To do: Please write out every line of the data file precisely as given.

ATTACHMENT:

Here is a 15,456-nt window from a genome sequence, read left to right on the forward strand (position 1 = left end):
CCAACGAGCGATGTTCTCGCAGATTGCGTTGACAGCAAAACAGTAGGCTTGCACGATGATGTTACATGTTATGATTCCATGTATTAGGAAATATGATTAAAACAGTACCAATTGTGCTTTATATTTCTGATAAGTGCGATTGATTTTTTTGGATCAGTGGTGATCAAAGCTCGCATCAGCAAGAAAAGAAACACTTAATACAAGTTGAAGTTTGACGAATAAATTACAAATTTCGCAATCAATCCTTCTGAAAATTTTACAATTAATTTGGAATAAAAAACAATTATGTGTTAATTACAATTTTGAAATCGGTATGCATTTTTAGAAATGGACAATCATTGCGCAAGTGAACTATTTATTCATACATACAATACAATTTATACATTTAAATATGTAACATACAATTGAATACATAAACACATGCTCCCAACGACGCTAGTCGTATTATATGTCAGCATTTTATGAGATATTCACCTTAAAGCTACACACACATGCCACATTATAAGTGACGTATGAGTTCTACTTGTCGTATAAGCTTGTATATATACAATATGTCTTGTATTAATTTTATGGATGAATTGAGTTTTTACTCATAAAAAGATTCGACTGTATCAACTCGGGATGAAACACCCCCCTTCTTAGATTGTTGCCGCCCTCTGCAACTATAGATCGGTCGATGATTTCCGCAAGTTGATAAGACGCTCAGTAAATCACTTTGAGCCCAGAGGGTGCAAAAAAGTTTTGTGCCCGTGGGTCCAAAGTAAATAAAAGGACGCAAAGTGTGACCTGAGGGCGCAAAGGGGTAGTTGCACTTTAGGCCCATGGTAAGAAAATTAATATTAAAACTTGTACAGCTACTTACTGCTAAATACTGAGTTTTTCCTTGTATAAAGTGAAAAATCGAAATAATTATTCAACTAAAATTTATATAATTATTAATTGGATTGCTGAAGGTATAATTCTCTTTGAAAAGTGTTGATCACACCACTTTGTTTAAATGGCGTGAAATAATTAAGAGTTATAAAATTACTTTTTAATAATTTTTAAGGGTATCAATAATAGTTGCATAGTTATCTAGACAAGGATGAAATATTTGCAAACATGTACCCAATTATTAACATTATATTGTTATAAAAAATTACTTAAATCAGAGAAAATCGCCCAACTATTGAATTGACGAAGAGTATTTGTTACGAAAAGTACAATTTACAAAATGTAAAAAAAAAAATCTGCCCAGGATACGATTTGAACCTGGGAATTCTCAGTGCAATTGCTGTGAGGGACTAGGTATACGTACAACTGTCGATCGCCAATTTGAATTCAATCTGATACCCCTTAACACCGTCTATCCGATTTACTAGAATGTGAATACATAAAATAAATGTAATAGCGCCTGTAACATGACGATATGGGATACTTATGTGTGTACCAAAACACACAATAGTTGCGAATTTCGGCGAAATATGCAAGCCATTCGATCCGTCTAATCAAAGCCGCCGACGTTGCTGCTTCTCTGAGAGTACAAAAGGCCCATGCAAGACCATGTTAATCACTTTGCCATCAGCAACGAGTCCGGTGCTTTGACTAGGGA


Here is a 15,456-nt window from a genome sequence, read left to right on the forward strand (position 1 = left end):
CCAACGAGCGATGTTCTCGCAGATTGCGTTGACAGCAAAACAGTAGGCTTGCACGATGATGTTACATGTTATGATTCCATGTATTAGGAAATATGATTAAAACAGTACCAATTGTGCTTTATATTTCTGATAAGTGCGATTGATTTTTTTGGATCAGTGGTGATCAAAGCTCGCATCAGCAAGAAAAGAAACACTTAATACAAGTTGAAGTTTGACGAATAAATTACAAATTTCGCAATCAATCCTTCTGAAAATTTTACAATTAATTTGGAATAAAAAACAATTATGTGTTAATTACAATTTTGAAATCGGTATGCATTTTTAGAAATGGACAATCATTGCGCAAGTGAACTATTTATTCATACATACAATACAATTTATACATTTAAATATGTAACATACAATTGAATACATAAACACATGCTCCCAACGACGCTAGTCGTATTATATGTCAGCATTTTATGAGATATTCACCTTAAAGCTACACACACATGCCACATTATAAGTGACGTATGAGTTCTACTTGTCGTATAAGCTTGTATATATACAATATGTCTTGTATTAATTTTATGGATGAATTGAGTTTTTACTCATAAAAAGATTCGACTGTATCAACTCGGGATGAAACACCCCCCTTCTTAGATTGTTGCCGCCCTCTGCAACTATAGATCGGTCGATGATTTCCGCAAGTTGATAAGACGCTCAGTAAATCACTTTGAGCCCAGAGGGTGCAAAAAAGTTTTGTGCCCGTGGGTCCAAAGTAAATAAAAGGACGCAAAGTGTGACCTGAGGGCGCAAAGGGGTAGTTGCACTTTAGGCCCATGGTAAGAAAATTAATATTAAAACTTGTACAGCTACTTACTGCTAAATACTGAGTTTTTCCTTGTATAAAGTGAAAAATCGAAATAATTATTCAACTAAAATTTATATAATTATTAATTGGATTGCTGAAGGTATAATTCTCTTTGAAAAGTGTTGATCACACCACTTTGTTTAAATGGCGTGAAATAATTAAGAGTTATAAAATTACTTTTTAATAATTTTTAAGGGTATCAATAATAGTTGCATAGTTATCTAGACAAGGATGAAATATTTGCAAACATGTACCCAATTATTAACATTATATTGTTATAAAAAATTACTTAAATCAGAGAAAATCGCCCAACTATTGAATTGACGAAGAGTATTTGTTACGAAAAGTACAATTTACAAAATGTAAAAAAAAAAATCTGCCCAGGATACGATTTGAACCTGGGAATTCTCAGTGCAATTGCTGTGAGGGACTAGGTATACGTACAACTGTCGATCGCCAATTTGAATTCAATCTGATACCCCTTAACACCGTCTATCCGATTTACTAGAATGTGAATACATAAAATAAATGTAATAGCGCCTGTAACATGACGATATGGGATACTTATGTGTGTACCAAAACACACAATAGTTGCGAATTTCGGCGAAATATGCAAGCCATTCGATCCGTCTAATCAAAGCCGCCGACGTTGCTGCTTCTCTGAGAGTACAAAAGGCCCATGCAAGACCATGTTAATCACTTTGCCATCAGCAACGAGTCCGGTGCTTTGACTAGGGA